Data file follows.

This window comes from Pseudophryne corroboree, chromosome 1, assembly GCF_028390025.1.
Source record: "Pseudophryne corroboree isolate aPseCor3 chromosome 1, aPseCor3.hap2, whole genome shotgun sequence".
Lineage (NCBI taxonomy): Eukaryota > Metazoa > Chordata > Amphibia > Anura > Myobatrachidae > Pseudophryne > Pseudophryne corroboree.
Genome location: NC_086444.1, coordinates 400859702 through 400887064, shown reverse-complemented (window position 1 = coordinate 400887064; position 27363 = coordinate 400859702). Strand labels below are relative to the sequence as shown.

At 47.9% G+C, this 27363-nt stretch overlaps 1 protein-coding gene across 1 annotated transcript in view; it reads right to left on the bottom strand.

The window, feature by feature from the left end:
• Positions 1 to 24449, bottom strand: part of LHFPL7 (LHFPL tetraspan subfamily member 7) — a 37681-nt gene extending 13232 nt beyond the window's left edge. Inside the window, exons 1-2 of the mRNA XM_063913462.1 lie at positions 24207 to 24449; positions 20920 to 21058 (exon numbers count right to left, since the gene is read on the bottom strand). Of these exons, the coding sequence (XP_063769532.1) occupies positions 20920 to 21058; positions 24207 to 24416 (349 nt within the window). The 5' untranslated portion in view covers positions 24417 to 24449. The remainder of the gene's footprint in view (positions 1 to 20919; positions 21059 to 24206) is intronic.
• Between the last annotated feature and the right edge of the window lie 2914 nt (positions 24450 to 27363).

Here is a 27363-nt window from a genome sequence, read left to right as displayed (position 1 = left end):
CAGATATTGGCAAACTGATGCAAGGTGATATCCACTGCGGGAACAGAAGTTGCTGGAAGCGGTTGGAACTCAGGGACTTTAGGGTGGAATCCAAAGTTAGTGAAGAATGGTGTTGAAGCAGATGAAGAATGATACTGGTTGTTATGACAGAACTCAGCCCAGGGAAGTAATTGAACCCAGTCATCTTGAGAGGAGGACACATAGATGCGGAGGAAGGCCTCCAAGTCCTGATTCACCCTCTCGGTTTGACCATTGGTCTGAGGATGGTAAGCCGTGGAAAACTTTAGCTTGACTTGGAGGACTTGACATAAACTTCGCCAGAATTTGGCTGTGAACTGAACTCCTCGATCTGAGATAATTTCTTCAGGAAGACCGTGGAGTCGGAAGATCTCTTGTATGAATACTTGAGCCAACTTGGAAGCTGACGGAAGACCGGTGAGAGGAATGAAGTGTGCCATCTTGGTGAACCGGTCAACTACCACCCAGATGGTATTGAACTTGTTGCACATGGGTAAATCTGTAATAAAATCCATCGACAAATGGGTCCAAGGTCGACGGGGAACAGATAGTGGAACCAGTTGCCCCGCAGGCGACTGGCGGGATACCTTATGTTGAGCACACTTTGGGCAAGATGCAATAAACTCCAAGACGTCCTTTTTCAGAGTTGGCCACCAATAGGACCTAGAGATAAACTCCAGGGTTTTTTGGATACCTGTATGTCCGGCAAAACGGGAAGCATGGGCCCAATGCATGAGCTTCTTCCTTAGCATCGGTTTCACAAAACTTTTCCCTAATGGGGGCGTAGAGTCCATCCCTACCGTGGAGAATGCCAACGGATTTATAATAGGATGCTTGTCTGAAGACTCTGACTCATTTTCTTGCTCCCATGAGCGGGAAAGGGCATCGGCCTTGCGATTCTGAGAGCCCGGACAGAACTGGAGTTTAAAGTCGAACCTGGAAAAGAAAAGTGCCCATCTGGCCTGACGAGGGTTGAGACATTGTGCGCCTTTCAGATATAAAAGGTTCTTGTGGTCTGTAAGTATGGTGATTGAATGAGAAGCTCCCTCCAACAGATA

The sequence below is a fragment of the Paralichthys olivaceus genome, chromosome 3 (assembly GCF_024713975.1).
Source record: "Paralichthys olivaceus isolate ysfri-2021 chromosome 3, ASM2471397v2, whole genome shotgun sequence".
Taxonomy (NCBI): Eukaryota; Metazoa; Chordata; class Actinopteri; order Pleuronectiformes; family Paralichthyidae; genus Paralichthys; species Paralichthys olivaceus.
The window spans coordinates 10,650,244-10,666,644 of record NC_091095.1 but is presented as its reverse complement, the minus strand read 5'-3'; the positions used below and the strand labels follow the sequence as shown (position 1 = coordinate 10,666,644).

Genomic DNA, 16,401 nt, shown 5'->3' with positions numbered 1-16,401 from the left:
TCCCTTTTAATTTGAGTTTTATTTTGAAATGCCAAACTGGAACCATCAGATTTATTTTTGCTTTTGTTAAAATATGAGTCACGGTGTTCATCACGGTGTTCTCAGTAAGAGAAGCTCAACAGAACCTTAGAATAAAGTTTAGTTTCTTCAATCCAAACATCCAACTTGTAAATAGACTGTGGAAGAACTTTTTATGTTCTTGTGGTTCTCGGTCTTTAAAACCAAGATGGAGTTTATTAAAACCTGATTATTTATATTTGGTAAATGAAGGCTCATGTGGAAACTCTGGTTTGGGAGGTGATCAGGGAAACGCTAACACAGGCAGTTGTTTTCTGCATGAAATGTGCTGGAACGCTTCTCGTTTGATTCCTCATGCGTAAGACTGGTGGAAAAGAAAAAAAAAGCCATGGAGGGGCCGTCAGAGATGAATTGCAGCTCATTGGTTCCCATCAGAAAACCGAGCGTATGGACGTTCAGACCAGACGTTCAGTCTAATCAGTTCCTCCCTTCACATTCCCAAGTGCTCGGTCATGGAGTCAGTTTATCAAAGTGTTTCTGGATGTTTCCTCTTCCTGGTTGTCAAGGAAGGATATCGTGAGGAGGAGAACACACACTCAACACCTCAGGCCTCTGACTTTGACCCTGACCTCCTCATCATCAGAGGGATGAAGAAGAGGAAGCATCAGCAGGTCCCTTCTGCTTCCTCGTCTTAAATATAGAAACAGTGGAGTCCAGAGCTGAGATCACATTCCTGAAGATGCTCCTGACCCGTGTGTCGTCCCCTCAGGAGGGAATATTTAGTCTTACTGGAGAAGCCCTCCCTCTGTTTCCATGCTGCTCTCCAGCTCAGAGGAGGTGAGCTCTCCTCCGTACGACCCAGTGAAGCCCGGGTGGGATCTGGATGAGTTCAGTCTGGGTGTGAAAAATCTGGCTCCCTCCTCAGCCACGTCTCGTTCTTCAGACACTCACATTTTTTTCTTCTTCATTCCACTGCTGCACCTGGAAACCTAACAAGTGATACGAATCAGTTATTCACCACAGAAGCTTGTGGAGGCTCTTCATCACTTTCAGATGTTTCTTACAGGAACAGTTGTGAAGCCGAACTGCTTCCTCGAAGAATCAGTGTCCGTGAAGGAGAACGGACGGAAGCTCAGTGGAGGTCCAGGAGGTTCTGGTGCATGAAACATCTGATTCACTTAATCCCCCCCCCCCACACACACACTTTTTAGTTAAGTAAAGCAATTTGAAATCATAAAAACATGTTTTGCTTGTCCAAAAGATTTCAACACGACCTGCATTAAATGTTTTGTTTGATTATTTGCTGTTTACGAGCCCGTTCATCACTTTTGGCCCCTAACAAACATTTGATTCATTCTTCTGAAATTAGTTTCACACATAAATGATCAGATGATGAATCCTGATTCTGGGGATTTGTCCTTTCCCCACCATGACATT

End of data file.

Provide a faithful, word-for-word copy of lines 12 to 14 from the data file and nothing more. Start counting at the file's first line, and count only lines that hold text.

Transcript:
Source record: "Paralichthys olivaceus isolate ysfri-2021 chromosome 3, ASM2471397v2, whole genome shotgun sequence".
Taxonomy (NCBI): Eukaryota; Metazoa; Chordata; class Actinopteri; order Pleuronectiformes; family Paralichthyidae; genus Paralichthys; species Paralichthys olivaceus.
The window spans coordinates 10,650,244-10,666,644 of record NC_091095.1 but is presented as its reverse complement, the minus strand read 5'-3'; the positions used below and the strand labels follow the sequence as shown (position 1 = coordinate 10,666,644).